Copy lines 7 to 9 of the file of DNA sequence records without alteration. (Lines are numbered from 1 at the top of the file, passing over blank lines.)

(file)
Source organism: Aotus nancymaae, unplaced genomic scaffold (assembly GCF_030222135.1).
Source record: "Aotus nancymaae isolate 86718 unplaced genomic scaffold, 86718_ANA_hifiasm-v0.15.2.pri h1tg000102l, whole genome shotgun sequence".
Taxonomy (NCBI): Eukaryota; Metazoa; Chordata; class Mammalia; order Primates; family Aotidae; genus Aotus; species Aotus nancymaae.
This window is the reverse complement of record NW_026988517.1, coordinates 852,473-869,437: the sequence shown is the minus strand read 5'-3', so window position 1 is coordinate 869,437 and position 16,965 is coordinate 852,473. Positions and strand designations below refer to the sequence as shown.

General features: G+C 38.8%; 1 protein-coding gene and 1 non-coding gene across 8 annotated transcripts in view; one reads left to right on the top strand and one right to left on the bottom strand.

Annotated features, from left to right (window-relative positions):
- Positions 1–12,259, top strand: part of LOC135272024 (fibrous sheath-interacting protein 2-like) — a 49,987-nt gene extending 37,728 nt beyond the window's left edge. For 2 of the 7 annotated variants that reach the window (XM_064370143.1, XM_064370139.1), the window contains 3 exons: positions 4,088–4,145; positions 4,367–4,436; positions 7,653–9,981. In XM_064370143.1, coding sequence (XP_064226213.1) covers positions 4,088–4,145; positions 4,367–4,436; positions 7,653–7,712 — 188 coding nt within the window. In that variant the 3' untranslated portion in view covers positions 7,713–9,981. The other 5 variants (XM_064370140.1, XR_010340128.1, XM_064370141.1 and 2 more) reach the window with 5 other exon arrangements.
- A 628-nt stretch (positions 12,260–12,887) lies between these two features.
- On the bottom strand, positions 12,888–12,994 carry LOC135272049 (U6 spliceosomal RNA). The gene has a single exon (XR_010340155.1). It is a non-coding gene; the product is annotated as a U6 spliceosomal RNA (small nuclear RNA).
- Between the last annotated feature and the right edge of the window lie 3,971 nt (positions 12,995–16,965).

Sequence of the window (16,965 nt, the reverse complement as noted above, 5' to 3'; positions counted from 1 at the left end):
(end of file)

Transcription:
- Positions 1–12,259, top strand: part of LOC135272024 (fibrous sheath-interacting protein 2-like) — a 49,987-nt gene extending 37,728 nt beyond the window's left edge. For 2 of the 7 annotated variants that reach the window (XM_064370143.1, XM_064370139.1), the window contains 3 exons: positions 4,088–4,145; positions 4,367–4,436; positions 7,653–9,981. In XM_064370143.1, coding sequence (XP_064226213.1) covers positions 4,088–4,145; positions 4,367–4,436; positions 7,653–7,712 — 188 coding nt within the window. In that variant the 3' untranslated portion in view covers positions 7,713–9,981. The other 5 variants (XM_064370140.1, XR_010340128.1, XM_064370141.1 and 2 more) reach the window with 5 other exon arrangements.
- A 628-nt stretch (positions 12,260–12,887) lies between these two features.
- On the bottom strand, positions 12,888–12,994 carry LOC135272049 (U6 spliceosomal RNA). The gene has a single exon (XR_010340155.1). It is a non-coding gene; the product is annotated as a U6 spliceosomal RNA (small nuclear RNA).